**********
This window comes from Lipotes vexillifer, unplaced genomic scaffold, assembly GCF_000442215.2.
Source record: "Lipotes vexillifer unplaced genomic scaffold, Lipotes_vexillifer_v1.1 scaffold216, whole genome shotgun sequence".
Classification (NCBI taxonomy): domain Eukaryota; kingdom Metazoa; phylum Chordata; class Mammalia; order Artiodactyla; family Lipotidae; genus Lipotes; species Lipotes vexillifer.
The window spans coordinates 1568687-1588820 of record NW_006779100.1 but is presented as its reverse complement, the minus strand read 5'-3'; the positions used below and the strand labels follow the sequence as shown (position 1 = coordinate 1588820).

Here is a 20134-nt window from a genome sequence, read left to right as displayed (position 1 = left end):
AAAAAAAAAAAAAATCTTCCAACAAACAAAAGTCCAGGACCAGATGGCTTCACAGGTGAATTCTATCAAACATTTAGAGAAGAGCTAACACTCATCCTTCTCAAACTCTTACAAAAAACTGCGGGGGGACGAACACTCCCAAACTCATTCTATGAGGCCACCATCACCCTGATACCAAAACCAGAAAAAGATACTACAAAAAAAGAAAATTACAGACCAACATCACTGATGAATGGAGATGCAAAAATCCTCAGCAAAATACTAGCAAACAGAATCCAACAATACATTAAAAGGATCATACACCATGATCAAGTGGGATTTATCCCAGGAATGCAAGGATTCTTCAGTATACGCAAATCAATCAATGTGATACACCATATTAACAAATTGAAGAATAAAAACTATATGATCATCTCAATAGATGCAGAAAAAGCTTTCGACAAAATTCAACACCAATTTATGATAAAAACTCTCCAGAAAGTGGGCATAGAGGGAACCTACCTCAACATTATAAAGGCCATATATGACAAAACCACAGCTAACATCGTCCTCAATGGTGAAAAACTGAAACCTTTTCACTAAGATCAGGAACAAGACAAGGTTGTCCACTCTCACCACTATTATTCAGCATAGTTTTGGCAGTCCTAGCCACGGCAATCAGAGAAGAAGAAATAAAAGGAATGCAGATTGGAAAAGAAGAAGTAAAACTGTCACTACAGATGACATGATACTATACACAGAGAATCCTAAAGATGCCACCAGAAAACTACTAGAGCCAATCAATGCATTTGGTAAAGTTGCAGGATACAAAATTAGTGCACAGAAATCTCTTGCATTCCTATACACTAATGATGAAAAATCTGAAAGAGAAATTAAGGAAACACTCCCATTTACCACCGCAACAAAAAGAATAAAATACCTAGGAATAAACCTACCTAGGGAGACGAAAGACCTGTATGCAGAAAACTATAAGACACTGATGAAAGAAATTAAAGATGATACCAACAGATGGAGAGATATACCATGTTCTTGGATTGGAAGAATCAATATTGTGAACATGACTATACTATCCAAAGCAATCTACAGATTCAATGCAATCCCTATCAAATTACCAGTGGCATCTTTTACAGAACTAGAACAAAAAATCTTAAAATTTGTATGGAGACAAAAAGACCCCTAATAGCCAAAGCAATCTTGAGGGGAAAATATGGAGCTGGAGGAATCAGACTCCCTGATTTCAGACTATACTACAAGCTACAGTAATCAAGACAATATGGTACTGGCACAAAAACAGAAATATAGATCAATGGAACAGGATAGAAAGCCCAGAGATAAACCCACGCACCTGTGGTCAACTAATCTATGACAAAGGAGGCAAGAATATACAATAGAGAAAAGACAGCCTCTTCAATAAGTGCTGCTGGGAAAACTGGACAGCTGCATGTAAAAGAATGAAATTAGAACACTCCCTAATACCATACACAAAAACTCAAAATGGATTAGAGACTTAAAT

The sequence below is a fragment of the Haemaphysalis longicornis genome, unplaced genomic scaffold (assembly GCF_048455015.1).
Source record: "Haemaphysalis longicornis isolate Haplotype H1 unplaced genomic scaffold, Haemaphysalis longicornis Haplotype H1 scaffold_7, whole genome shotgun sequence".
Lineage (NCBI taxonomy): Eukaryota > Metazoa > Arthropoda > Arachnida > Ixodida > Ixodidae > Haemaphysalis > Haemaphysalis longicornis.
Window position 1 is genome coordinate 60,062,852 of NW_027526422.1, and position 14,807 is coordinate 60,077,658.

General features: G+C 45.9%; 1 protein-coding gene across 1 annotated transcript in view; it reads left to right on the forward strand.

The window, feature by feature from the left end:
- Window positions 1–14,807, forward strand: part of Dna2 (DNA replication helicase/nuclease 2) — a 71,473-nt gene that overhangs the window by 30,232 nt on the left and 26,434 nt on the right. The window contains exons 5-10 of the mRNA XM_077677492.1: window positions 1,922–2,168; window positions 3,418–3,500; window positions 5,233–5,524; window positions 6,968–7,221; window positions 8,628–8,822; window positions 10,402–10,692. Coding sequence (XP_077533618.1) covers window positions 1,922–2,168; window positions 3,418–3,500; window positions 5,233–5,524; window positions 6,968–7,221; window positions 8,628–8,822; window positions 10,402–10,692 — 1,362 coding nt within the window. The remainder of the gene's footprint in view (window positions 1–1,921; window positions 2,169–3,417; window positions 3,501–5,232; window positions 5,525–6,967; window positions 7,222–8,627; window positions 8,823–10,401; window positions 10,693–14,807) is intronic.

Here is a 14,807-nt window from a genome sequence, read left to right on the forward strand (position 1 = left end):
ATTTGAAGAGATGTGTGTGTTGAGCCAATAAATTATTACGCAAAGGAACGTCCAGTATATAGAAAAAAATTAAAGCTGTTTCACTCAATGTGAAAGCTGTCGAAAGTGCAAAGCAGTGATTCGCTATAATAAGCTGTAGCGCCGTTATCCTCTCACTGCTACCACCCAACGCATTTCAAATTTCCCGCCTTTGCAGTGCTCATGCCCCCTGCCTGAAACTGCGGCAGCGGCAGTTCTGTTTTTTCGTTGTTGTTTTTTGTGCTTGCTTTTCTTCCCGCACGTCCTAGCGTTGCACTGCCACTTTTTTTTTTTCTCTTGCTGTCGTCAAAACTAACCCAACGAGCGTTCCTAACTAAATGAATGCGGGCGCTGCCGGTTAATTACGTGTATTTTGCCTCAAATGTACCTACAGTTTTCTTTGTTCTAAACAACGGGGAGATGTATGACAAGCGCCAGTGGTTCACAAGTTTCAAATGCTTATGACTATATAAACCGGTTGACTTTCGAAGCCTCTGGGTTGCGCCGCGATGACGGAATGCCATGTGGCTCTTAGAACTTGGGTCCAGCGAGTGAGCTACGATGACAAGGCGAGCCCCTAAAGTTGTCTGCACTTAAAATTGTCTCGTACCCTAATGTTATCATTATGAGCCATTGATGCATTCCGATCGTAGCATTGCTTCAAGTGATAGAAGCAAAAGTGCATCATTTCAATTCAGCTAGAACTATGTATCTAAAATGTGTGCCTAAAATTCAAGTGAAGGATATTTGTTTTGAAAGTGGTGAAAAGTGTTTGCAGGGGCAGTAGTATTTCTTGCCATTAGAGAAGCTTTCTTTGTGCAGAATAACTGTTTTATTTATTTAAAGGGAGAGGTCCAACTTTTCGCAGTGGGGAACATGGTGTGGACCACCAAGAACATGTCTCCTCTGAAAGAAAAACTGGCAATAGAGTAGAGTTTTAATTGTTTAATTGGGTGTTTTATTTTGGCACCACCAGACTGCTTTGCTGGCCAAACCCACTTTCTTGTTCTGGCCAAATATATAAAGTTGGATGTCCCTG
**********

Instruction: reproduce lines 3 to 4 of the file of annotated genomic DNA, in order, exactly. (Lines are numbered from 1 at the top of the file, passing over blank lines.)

Classification (NCBI taxonomy): domain Eukaryota; kingdom Metazoa; phylum Chordata; class Mammalia; order Artiodactyla; family Lipotidae; genus Lipotes; species Lipotes vexillifer.
The window spans coordinates 1568687-1588820 of record NW_006779100.1 but is presented as its reverse complement, the minus strand read 5'-3'; the positions used below and the strand labels follow the sequence as shown (position 1 = coordinate 1588820).